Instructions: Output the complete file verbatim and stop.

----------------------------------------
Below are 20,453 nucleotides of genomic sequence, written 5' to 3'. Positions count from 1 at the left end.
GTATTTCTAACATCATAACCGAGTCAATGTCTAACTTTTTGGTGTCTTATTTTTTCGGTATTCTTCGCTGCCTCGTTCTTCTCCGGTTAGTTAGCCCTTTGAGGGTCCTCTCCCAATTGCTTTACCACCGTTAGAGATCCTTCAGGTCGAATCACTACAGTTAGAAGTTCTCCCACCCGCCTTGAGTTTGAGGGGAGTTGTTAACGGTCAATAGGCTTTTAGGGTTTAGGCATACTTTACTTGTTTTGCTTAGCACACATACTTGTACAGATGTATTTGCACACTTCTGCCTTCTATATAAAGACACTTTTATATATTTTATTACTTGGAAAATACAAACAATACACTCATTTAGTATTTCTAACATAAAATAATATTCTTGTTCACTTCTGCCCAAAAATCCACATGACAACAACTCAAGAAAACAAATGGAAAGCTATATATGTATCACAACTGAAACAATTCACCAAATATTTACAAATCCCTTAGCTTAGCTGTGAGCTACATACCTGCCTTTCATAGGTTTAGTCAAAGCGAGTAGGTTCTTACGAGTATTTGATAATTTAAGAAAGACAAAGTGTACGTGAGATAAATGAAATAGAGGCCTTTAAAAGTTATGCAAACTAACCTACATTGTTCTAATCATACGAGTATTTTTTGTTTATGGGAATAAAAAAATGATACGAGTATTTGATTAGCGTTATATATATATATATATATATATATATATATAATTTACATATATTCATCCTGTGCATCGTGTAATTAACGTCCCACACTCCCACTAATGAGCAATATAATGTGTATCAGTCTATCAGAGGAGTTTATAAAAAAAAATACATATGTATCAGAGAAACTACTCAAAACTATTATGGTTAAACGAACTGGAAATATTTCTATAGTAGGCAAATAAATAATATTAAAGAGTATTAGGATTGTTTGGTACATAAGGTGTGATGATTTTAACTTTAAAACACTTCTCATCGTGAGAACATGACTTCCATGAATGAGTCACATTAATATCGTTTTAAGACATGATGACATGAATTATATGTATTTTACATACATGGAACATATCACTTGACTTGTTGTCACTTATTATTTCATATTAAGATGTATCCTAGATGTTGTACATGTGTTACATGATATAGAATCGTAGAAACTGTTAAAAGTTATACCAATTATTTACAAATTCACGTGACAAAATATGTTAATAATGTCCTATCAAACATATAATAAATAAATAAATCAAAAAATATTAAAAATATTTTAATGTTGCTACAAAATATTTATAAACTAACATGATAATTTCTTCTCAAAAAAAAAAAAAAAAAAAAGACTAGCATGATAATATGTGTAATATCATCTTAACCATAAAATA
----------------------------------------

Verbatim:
Below are 20,453 nucleotides of genomic sequence, written 5' to 3'. Positions count from 1 at the left end.
GTATTTCTAACATCATAACCGAGTCAATGTCTAACTTTTTGGTGTCTTATTTTTTCGGTATTCTTCGCTGCCTCGTTCTTCTCCGGTTAGTTAGCCCTTTGAGGGTCCTCTCCCAATTGCTTTACCACCGTTAGAGATCCTTCAGGTCGAATCACTACAGTTAGAAGTTCTCCCACCCGCCTTGAGTTTGAGGGGAGTTGTTAACGGTCAATAGGCTTTTAGGGTTTAGGCATACTTTACTTGTTTTGCTTAGCACACATACTTGTACAGATGTATTTGCACACTTCTGCCTTCTATATAAAGACACTTTTATATATTTTATTACTTGGAAAATACAAACAATACACTCATTTAGTATTTCTAACATAAAATAATATTCTTGTTCACTTCTGCCCAAAAATCCACATGACAACAACTCAAGAAAACAAATGGAAAGCTATATATGTATCACAACTGAAACAATTCACCAAATATTTACAAATCCCTTAGCTTAGCTGTGAGCTACATACCTGCCTTTCATAGGTTTAGTCAAAGCGAGTAGGTTCTTACGAGTATTTGATAATTTAAGAAAGACAAAGTGTACGTGAGATAAATGAAATAGAGGCCTTTAAAAGTTATGCAAACTAACCTACATTGTTCTAATCATACGAGTATTTTTTGTTTATGGGAATAAAAAAATGATACGAGTATTTGATTAGCGTTATATATATATATATATATATATATATATATAATTTACATATATTCATCCTGTGCATCGTGTAATTAACGTCCCACACTCCCACTAATGAGCAATATAATGTGTATCAGTCTATCAGAGGAGTTTATAAAAAAAAATACATATGTATCAGAGAAACTACTCAAAACTATTATGGTTAAACGAACTGGAAATATTTCTATAGTAGGCAAATAAATAATATTAAAGAGTATTAGGATTGTTTGGTACATAAGGTGTGATGATTTTAACTTTAAAACACTTCTCATCGTGAGAACATGACTTCCATGAATGAGTCACATTAATATCGTTTTAAGACATGATGACATGAATTATATGTATTTTACATACATGGAACATATCACTTGACTTGTTGTCACTTATTATTTCATATTAAGATGTATCCTAGATGTTGTACATGTGTTACATGATATAGAATCGTAGAAACTGTTAAAAGTTATACCAATTATTTACAAATTCACGTGACAAAATATGTTAATAATGTCCTATCAAACATATAATAAATAAATAAATCAAAAAATATTAAAAATATTTTAATGTTGCTACAAAATATTTATAAACTAACATGATAATTTCTTCTCAAAAAAAAAAAAAAAAAAAAGACTAGCATGATAATATGTGTAATATCATCTTAACCATAAAATA